Review: Unknown Mortal Orchestra in London
About three months ago I reviewed the sophomore album, II, by Kiwi-fronted, US based, Unknown Mortal Orchestra. Without knowing a thing about them, I was led only by the fuzzy warmth and vintage psychedelia beaming from my iPod speakers. All together, melodic and complete, yet somehow very undone. Perfectly so.
Naturally I was excited when a friend emailed me with a spare ticket for their gig at the Village Underground in Shoreditch, last week. Support unknown, but who cared, as tonight was all about Unknown Mortal Orchestra.
As it turns out, the support did matter. In the form of Splashh, UK band of the moment. Aware of their sound and the soft hype which has surrounded them, I was expecting a run of the mill indie pop soundtrack. Shuffling on stage like a bunch of begrudged school boys, we were no sooner swayed, romanced, beautified and shot straight back to a Ride-Carnival of Light-era 90’s, when boys in bands sported shaggy fringes, half smiles and loose jeans. Channeling an ‘of the moment’ psychedelia, Splashh possess a stoned halo and not happy til we’re all riding high too, they give us one jangly, hazy gem after the other. Looking forward to their full length album to be released early June.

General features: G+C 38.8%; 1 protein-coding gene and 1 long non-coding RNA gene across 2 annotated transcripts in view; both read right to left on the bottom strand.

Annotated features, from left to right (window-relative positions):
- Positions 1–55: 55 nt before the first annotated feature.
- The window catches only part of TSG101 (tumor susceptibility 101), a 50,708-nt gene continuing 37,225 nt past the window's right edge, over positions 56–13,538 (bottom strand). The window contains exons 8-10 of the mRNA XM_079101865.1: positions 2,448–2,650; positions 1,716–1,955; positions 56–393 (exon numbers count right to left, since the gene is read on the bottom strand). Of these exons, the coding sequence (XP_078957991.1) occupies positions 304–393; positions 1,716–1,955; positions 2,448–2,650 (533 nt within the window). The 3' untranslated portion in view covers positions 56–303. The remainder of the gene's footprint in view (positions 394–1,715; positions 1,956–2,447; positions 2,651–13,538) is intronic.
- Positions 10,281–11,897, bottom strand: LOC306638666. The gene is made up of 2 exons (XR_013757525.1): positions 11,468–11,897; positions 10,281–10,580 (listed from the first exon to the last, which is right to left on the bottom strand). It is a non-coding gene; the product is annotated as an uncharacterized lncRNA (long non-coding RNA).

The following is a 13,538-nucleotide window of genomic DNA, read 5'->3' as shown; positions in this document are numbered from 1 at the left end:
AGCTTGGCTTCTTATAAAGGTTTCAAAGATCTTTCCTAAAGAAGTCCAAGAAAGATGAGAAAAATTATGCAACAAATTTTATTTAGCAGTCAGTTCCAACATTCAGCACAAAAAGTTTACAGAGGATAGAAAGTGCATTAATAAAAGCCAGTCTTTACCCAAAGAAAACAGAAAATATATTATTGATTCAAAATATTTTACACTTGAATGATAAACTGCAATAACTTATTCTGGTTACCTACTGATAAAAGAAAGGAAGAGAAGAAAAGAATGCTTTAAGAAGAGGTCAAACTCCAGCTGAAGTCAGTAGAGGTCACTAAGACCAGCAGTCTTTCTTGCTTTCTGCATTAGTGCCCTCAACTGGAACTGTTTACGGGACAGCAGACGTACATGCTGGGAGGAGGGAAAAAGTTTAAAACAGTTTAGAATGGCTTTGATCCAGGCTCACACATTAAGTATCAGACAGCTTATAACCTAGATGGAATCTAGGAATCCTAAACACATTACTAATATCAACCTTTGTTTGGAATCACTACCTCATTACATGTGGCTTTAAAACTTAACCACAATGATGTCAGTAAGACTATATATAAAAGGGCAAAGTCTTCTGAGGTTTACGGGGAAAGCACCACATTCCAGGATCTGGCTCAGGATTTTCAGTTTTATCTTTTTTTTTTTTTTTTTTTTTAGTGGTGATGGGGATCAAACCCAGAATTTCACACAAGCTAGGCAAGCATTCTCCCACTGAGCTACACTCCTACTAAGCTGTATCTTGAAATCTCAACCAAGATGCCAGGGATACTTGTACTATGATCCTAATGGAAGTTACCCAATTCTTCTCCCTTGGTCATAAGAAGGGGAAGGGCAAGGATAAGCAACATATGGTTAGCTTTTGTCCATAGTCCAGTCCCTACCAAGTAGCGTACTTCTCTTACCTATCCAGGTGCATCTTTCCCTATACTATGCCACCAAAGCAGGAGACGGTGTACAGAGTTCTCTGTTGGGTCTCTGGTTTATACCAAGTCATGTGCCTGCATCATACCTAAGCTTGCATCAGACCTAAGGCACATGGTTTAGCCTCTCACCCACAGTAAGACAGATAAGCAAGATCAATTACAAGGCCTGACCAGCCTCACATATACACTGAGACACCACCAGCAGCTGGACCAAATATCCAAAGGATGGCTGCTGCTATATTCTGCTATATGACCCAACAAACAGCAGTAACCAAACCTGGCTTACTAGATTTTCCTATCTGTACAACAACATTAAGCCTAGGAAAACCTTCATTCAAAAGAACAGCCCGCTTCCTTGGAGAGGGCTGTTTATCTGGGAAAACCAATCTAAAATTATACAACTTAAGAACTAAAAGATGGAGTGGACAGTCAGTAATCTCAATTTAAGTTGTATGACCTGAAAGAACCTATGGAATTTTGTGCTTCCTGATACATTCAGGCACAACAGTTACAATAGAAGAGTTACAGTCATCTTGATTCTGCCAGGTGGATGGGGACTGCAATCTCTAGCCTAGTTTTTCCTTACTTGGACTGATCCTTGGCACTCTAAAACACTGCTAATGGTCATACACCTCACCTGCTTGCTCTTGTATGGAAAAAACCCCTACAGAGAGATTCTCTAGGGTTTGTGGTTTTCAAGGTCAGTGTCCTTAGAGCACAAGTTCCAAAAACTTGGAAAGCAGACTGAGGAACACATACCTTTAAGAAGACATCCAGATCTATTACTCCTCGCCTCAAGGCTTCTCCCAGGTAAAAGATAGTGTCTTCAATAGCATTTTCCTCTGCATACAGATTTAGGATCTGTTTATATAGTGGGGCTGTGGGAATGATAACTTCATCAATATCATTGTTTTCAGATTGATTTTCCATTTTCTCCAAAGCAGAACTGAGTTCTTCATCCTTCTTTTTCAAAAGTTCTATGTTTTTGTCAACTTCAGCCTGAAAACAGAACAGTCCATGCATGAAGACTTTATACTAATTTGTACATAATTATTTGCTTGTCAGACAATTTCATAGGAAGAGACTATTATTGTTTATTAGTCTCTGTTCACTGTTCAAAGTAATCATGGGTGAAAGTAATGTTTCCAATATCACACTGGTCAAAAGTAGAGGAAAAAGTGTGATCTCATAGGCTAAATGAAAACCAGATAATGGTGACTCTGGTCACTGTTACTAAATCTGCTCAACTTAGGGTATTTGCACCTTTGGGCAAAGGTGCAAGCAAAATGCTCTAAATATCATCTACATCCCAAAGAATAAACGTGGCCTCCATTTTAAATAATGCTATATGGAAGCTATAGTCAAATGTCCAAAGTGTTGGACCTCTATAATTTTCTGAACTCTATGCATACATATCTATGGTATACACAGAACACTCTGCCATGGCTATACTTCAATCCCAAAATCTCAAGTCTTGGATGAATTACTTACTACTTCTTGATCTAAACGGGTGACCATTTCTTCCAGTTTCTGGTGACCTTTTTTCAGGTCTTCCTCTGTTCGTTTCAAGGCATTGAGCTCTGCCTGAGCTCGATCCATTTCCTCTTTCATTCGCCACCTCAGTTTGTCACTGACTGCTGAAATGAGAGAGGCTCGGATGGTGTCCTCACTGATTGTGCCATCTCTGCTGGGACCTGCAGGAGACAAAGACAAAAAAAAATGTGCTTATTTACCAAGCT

UMO walk onstage to a full house, opening with a track from what I assume is their critically acclaimed first record. Anticipating something akin to one of those gorgeous, psychedelic moments from II, second song begins and I’m wondering why it all sounds is so distant and disconnected, I just can’t manage to get my head inside the music yet. But that’s cool, maybe the next track will change all that. However, an unnecessarily long drum solo makes sure we don’t get there for a while.
After a few more unrecognisable tracks, we finally we get to From the Sun, blistering opener from II, which casts a warm shadow over the audience. I’ve no doubt in a smaller venue Unknown Mortal Orchestra would be more able to mirror the intimacy of their recordings. Hailed by everyone from Pitchfork to NME and beyond, the band are renown for that closeness and vintage fuzziness which is sadly lost in a venue of this size.
No less in love with their record however, I’m hoping to experience their musical tenderness in a more appropriate venue soon.
Words by Golden Lady.